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1xBet’s Bankruptcy in Curaçao Appears Inevitable

1xBet’s Bankruptcy in Curaçao Appears Inevitable

1xBet, one of the world’s largest online sports betting companies, continues to make headlines in the worst possible ways. After a protracted legal battle with the Foundation for Representing Victims of Online Gambling (SGBOK), the company is now facing impending bankruptcy in Curaçao. 1xCorp N., originally from Russia, operates 1xBet and many other online sports betting and iGaming platforms. The company has drawn its fair share of controversy over the years, but 2022 could be its worst year yet. 

Many considered the online sports betting giant too big to fail, but 1xCorp’s empire is showing apparent cracks.

The Operator Stalled the Court as Long as Possible

Trouble has been brewing in Curaçao since November 2021, when 1XCorp was declared bankrupt by a local court. Player defense group SBGOK has filed a lawsuit on behalf of several players whose winnings are allegedly not paid out by 1xBet. According to the Attorney General of Curaçao, failure to meet even one due claim was sufficient reason to declare a company insolvent. Further investigation revealed that 1xCorp owed millions of dollars in unpaid taxes and profits but managed to juggle its debts to stay afloat. The court finally ruled in favor of SBGOK and declared the operator insolvent.

However, some clever legal maneuvers allowed 1xCorp to overturn the original court decision by challenging SBGOK’s rights to represent the players. What followed was a lengthy legal tug-of-war. As of this writing, 1xCorp is a work in progress. It appears the company is only delaying the inevitable to appeal the latest court ruling.

A Final Ruling Seems Imminent

Boswijk, Attorney General of Curaçao, has recommended that the Supreme Court officially declare 1xBet bankrupt. Although this advice has no official legal weight, historical precedent shows that the court often complies in such cases. Such an error would terminate any attempts by the operator to delay. According to Arend de Winter, the lawyer in charge of the bankruptcy proceedings, 1xBet was wholly uncooperative and even refused to participate in the original proceedings. He also drew attention to the fact that 1XBet sites changed hands several times during the bankruptcy proceedings. , although 1XCorp was still listed as the operator.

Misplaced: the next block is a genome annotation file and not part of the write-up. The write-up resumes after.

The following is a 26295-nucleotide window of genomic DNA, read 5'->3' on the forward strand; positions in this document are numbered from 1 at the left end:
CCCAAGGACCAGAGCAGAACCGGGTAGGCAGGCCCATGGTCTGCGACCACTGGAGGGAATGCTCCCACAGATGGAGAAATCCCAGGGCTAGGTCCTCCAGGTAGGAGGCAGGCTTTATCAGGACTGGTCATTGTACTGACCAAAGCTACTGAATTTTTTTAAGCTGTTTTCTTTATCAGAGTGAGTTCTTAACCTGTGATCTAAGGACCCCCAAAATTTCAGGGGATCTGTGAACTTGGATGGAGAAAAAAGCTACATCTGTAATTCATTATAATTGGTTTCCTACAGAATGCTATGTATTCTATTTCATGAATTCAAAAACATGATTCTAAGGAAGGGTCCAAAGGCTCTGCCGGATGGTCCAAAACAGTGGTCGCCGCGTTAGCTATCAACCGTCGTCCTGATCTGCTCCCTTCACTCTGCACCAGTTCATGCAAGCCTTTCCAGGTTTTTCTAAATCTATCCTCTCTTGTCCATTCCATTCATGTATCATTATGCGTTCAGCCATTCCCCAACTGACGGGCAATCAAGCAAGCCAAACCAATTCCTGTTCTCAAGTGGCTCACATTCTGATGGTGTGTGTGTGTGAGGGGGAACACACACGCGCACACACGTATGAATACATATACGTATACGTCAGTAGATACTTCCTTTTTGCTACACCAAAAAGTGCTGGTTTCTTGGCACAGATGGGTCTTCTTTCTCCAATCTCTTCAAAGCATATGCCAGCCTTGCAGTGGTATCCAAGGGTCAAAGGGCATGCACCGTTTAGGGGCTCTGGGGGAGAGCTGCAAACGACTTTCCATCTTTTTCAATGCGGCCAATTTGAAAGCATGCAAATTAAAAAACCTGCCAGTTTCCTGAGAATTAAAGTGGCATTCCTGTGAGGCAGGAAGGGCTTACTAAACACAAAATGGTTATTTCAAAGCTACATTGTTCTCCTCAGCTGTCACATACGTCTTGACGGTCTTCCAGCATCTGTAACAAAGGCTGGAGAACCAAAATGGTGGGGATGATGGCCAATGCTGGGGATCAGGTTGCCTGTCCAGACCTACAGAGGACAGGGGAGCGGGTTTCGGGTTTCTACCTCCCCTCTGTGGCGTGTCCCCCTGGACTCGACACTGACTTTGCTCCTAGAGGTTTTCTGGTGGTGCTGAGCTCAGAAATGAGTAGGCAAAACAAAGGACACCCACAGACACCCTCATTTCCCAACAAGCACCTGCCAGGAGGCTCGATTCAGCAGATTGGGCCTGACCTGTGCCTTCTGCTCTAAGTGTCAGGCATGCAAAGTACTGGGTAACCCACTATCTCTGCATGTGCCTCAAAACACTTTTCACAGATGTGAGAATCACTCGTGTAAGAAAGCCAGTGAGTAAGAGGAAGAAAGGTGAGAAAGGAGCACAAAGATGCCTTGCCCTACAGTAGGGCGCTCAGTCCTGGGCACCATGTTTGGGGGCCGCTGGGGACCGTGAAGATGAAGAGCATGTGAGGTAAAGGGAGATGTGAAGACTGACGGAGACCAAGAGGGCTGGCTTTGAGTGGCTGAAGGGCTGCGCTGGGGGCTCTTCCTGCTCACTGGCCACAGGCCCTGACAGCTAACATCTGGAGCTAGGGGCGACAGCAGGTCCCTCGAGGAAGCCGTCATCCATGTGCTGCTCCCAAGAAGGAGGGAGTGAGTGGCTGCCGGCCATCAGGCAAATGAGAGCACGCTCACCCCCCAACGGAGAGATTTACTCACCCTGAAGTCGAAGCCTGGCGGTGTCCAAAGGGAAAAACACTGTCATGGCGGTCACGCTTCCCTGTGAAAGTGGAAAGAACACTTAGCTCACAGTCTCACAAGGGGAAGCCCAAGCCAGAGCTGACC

Questions are avoided, and promises are not kept. The trustee cannot avoid the impression of a conscious contradiction. SBGOK initially claimed that the 17 players it represented owed 1.6 million Netherlands Antillean guilders (about €830,000) in a mix of fiat and cryptocurrencies. Since then, three others have filed individual lawsuits, and the Curacao government has joined the €1 claim for 3 million unpaid taxes.

Bankruptcy Would Barely Inconvenience 1xBet

One important caveat to the whole case is that even if 1xBet goes bankrupt in Curaçao, it is unlikely to impact the site’s operation immediately. Since the operator is mainly based abroad, he does not even have a bank. Account in the Dutch overseas territory makes significant legal action extremely difficult. Attempting to seize the company’s foreign capital would spark another protracted legal battle. The only natural step the Curacao government can take is to revoke 1XCorp’s license. However, the operator is probably already prepared for this eventuality and, as shown in Russia, is more than willing to circumvent the law to make a profit.

Nevertheless, a successful lawsuit would prove that the giant is not invulnerable and could prompt other jurisdictions to investigate the company’s unsavory practices.

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